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Citizenship, Reservations and the Regional Alternative in the All-India Services, ca. 1928–1950

Oliver Godsmark
South Asia: Journal of South Asian Studies, Volume 38, 2015 - Issue 2, Taylor and Francis Online

This paper unearths an alternative paradigm through which to consider the discussions and debates between members of the Indian public, government bureaucrats and Congress Party politicians about the rights and interests of Indian citizens both before and immediately after India's Independence in 1947. It argues that much of the recent historical work on citizenship during this period has been preoccupied with issues of nationality and religious community as a result of the fallout from Partition.

Displacement, integration and identity in the postcolonial world

Victoria Redclift
Taylor and Francis Online

Defining the relationship between displaced populations and the nation state is a fraught historical process. The Partition of India in 1947 provides a compelling example, yet markedly little attention has been paid to the refugee communities produced. Using the case of the displaced ‘Urdu-speaking minority’ in Bangladesh, this article considers what contemporary discourses of identity and integration reveal about the nature and boundaries of the nation state.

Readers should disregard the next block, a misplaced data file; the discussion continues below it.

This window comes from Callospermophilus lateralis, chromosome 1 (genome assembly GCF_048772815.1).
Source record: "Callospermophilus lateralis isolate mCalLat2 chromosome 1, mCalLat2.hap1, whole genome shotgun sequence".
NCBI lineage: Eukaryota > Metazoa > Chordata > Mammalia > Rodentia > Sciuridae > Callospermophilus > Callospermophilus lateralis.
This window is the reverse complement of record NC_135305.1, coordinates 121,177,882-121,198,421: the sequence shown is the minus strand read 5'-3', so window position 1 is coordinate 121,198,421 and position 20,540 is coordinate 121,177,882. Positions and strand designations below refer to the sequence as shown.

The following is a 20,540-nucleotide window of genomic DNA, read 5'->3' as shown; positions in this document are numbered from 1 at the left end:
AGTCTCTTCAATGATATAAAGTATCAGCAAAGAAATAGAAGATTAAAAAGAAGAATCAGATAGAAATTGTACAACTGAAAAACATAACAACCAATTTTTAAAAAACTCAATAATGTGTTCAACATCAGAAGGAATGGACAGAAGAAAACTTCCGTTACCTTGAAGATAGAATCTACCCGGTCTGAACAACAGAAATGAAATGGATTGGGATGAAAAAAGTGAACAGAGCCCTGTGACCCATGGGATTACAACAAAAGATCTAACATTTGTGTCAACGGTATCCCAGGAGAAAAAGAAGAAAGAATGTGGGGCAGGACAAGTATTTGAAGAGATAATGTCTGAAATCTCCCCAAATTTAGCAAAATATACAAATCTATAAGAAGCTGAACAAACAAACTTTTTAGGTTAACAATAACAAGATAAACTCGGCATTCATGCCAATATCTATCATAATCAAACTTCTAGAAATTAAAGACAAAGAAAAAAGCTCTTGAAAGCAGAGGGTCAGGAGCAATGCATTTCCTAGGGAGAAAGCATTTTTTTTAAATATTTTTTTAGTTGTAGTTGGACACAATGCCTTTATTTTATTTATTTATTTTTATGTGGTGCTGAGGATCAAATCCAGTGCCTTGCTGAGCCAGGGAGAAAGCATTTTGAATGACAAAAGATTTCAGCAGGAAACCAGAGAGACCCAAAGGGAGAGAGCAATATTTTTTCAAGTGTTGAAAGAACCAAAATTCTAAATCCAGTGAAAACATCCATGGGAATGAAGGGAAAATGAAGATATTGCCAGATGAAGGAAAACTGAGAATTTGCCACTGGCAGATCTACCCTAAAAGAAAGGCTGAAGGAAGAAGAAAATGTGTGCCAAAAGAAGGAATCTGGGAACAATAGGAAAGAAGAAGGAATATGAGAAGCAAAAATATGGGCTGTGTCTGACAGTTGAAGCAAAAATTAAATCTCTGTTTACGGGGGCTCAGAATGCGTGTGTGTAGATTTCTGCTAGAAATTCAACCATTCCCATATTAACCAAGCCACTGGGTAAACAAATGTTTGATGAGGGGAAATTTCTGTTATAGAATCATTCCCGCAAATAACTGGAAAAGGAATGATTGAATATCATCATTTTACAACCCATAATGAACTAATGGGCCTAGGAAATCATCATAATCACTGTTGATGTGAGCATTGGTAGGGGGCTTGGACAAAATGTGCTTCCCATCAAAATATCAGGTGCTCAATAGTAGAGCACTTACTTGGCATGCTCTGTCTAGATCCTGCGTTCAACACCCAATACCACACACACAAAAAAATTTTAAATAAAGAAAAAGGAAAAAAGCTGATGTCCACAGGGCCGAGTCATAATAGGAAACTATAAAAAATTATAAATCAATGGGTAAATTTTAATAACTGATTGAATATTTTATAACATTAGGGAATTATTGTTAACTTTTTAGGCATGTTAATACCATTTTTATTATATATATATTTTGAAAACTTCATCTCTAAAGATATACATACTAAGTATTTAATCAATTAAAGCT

Citizenship and Social Belonging Across the Thar: Gender, Family and Caste in the Context of the 1971 War

Farhana Ibrahim
Taylor and Francis Online

In this article, I examine the 1971 war (better known as the war for the liberation of Bangladesh) from a western Indian perspective. I argue that this war between India and Pakistan—while it focused overtly on the independence of East Pakistan—had some significant consequences for the western border between Kutch (in Gujarat state) and Sindh (in Pakistan).

Boundaries of Belonging: Localities, Citizenship and Rights in India and Pakistan

Sarah Ansari
William Gould
Cambridge University Press

Conceptions of Citizenship in India and the 'Muslim Question'

Ornit Shani
Modern Asian Studies, Cambridge University Press

This paper explores the development of multiple conceptions of citizenship in India in an attempt to understand how, despite profound social divisions, India's nationhood holds together. The paper advances the proposition that the Indian polity incorporated a deeply divided and conflict-ridden population by offering multiple notions of citizenship upon which a sense of membership in the nation, and a share in the enterprise of the state, could be sought.

Displacement and Citizenship : Histories and Memories of Exclusion

Vijaya Rao
Shambhavi Prakash
Papori Bora
Mallarika Sinha Roy
Tulika Books

Muslim Belonging in Secular India: Negotiating Citizenship in Postcolonial Hyderabad

Taylor C. Sherman
Cambridge University Press

Refugees and Borders in South Asia: The Great Exodus of 1971

Datta, Antara